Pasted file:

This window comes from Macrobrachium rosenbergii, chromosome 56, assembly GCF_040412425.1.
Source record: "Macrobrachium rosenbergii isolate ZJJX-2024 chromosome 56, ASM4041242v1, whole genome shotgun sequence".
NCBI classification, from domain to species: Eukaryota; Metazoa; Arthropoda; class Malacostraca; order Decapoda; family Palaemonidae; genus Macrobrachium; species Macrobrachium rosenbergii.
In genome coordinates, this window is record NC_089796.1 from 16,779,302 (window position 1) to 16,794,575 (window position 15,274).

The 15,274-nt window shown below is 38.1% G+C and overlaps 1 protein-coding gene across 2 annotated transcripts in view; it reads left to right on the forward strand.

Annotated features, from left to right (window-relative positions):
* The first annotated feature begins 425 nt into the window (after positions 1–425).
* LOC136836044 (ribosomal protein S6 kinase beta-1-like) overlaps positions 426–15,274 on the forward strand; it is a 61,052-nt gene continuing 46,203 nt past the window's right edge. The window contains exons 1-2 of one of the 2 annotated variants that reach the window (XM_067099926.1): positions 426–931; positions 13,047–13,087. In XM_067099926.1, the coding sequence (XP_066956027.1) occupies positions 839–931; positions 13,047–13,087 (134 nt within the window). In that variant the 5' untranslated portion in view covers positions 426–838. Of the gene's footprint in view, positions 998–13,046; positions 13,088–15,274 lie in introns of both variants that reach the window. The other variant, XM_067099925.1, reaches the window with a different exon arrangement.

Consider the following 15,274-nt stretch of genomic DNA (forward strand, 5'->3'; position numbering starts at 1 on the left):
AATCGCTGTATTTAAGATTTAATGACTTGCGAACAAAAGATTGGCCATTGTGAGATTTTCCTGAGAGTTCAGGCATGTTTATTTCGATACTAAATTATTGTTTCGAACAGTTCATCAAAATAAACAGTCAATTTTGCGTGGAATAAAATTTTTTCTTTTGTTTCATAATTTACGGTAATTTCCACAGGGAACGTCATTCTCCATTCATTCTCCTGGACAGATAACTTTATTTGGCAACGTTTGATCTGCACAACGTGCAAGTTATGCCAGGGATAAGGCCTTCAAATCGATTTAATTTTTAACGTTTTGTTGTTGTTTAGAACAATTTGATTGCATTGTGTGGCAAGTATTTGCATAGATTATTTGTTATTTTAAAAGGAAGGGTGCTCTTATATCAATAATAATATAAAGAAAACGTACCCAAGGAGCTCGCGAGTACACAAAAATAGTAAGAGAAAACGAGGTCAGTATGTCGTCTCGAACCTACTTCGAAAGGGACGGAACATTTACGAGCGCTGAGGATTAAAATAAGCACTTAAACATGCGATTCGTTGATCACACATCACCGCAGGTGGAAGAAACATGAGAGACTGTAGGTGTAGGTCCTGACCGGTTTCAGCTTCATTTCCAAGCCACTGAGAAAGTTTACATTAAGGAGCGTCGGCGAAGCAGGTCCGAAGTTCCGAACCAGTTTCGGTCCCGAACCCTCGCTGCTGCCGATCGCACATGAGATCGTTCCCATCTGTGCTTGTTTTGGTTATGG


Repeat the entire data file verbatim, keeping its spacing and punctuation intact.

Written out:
This window comes from Macrobrachium rosenbergii, chromosome 56, assembly GCF_040412425.1.
Source record: "Macrobrachium rosenbergii isolate ZJJX-2024 chromosome 56, ASM4041242v1, whole genome shotgun sequence".
NCBI classification, from domain to species: Eukaryota; Metazoa; Arthropoda; class Malacostraca; order Decapoda; family Palaemonidae; genus Macrobrachium; species Macrobrachium rosenbergii.
In genome coordinates, this window is record NC_089796.1 from 16,779,302 (window position 1) to 16,794,575 (window position 15,274).

The 15,274-nt window shown below is 38.1% G+C and overlaps 1 protein-coding gene across 2 annotated transcripts in view; it reads left to right on the forward strand.

Annotated features, from left to right (window-relative positions):
* The first annotated feature begins 425 nt into the window (after positions 1–425).
* LOC136836044 (ribosomal protein S6 kinase beta-1-like) overlaps positions 426–15,274 on the forward strand; it is a 61,052-nt gene continuing 46,203 nt past the window's right edge. The window contains exons 1-2 of one of the 2 annotated variants that reach the window (XM_067099926.1): positions 426–931; positions 13,047–13,087. In XM_067099926.1, the coding sequence (XP_066956027.1) occupies positions 839–931; positions 13,047–13,087 (134 nt within the window). In that variant the 5' untranslated portion in view covers positions 426–838. Of the gene's footprint in view, positions 998–13,046; positions 13,088–15,274 lie in introns of both variants that reach the window. The other variant, XM_067099925.1, reaches the window with a different exon arrangement.

Consider the following 15,274-nt stretch of genomic DNA (forward strand, 5'->3'; position numbering starts at 1 on the left):
AATCGCTGTATTTAAGATTTAATGACTTGCGAACAAAAGATTGGCCATTGTGAGATTTTCCTGAGAGTTCAGGCATGTTTATTTCGATACTAAATTATTGTTTCGAACAGTTCATCAAAATAAACAGTCAATTTTGCGTGGAATAAAATTTTTTCTTTTGTTTCATAATTTACGGTAATTTCCACAGGGAACGTCATTCTCCATTCATTCTCCTGGACAGATAACTTTATTTGGCAACGTTTGATCTGCACAACGTGCAAGTTATGCCAGGGATAAGGCCTTCAAATCGATTTAATTTTTAACGTTTTGTTGTTGTTTAGAACAATTTGATTGCATTGTGTGGCAAGTATTTGCATAGATTATTTGTTATTTTAAAAGGAAGGGTGCTCTTATATCAATAATAATATAAAGAAAACGTACCCAAGGAGCTCGCGAGTACACAAAAATAGTAAGAGAAAACGAGGTCAGTATGTCGTCTCGAACCTACTTCGAAAGGGACGGAACATTTACGAGCGCTGAGGATTAAAATAAGCACTTAAACATGCGATTCGTTGATCACACATCACCGCAGGTGGAAGAAACATGAGAGACTGTAGGTGTAGGTCCTGACCGGTTTCAGCTTCATTTCCAAGCCACTGAGAAAGTTTACATTAAGGAGCGTCGGCGAAGCAGGTCCGAAGTTCCGAACCAGTTTCGGTCCCGAACCCTCGCTGCTGCCGATCGCACATGAGATCGTTCCCATCTGTGCTTGTTTTGGTTATGG